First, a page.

evolution of chromosome number

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jwalin
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evolution of chromosome number

Post by jwalin » Mon Dec 21, 2009 3:31 pm

hi
now there's a question on my mind if anytime there's been a chromosomal fusion would the length of a chromosome increase. yeah i think so.

anyways my main doubt is if 2 chromosomes fuse as is seen in human at chromosome number 2 and ( i don't know, if someone can answer well and good) then we will have 2 centromeres. have never heard anything of this sort before. then what happens? i think its just degraded or something but then how?
it isn't what you do that matters but it is how you do it

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Post by kolean » Mon Dec 21, 2009 3:58 pm

In the Wikipedia article on Human Chromosome 2, you will notice that it says vestigal centromere. If you wiki the word vestigal, then you will see that the centromere has homologous DNA sequence, but it has no function. They scan the DNA genome for homologous DNA sequences, and saw these parts match other parts, and came up with the theory of chromosomal fusion, or any of the other nonfunctional DNA sequences, as a possible consequence. Now with epigenetics, it is just not the DNA sequence that produce proteins, but the regulatory sequences too that help support expression of the proteins. Just because there is a similar centromere DNA sequence in the middle of the chromosome doesn't mean it functions as one. You would have to have regulatory genes within the centromere to make the spindle fibers attach to have it function like a true centromere during mitosis. Thus, there is all sorts of vestigal or even possible new genes within our DNA genome that is not expressed . . . yet.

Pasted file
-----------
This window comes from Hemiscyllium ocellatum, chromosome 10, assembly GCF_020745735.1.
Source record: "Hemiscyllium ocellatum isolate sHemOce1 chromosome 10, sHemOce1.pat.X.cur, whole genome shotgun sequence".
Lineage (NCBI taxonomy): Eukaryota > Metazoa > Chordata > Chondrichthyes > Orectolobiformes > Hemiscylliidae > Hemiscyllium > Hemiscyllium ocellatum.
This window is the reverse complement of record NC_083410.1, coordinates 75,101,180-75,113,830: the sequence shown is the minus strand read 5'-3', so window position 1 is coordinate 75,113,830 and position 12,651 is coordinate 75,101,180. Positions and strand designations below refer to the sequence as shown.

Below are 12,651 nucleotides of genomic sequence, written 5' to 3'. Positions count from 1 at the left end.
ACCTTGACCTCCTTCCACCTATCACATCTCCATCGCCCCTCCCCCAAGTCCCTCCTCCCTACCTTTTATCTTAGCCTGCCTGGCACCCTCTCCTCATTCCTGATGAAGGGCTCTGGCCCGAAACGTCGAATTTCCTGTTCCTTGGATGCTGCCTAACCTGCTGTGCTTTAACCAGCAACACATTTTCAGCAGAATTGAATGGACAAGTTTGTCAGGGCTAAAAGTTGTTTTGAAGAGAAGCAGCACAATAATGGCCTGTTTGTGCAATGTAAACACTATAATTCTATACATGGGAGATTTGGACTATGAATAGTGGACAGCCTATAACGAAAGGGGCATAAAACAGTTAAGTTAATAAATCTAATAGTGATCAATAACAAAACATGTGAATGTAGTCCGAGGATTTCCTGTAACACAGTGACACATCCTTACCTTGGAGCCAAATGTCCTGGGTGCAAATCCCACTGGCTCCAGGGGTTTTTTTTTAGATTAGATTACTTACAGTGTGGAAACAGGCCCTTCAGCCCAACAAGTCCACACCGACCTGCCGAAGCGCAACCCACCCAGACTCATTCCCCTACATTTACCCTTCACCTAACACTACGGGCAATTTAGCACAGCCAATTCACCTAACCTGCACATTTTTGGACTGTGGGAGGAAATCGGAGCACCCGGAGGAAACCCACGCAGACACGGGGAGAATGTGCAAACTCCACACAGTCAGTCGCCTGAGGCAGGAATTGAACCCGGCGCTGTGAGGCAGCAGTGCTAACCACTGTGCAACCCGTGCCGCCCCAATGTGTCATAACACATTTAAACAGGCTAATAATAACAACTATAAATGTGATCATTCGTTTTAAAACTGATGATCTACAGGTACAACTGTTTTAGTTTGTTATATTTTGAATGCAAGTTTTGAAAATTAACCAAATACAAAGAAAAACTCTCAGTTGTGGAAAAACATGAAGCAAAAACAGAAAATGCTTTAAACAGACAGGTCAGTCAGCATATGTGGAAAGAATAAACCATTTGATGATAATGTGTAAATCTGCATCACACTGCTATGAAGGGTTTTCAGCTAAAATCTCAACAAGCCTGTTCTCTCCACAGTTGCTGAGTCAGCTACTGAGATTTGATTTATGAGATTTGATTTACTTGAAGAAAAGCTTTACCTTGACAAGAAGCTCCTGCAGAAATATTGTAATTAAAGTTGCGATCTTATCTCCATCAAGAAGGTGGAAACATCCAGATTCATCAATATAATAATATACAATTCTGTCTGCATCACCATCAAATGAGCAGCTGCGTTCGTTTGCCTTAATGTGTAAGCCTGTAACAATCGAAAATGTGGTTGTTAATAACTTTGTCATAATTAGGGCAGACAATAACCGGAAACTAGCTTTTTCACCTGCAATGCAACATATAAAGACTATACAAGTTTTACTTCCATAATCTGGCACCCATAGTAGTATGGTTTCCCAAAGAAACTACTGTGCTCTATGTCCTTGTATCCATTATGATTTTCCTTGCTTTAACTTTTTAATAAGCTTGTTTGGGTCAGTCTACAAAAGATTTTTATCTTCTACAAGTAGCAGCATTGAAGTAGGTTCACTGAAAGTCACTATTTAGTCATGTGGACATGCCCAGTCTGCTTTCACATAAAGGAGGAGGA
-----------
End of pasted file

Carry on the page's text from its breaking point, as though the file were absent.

This is in line with the concept that our spinal cords continued on and that at one time we had tails. We have a homologous DNA sequence within our genome, but it is not expressed . . . anymore (?). It is a vestigal structure. But it is only a theory, as we can not know for sure (has there been any long bones from the neanderthal age that survived? Do they have spinal bones? or has it only been skulls? anthropology is one subject I have not delved into . . yet :mrgreen: ).

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JackBean
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Post by JackBean » Mon Dec 21, 2009 8:36 pm

You can either join two chromosomes (in that case you need to silent one of centromeres) or break one chromosome into two (in that case, new centromere should appear).
If that does not happen, in first case your new chromosome will be earlier or later broken, because taken to opposite sites, in second case you would lose some piece of DNA. You can either survive that, probably with some difficulties, when missing several genes, or it can be simply lethal ;)
http://www.biolib.cz/en/main/

Cis or trans? That's what matters.

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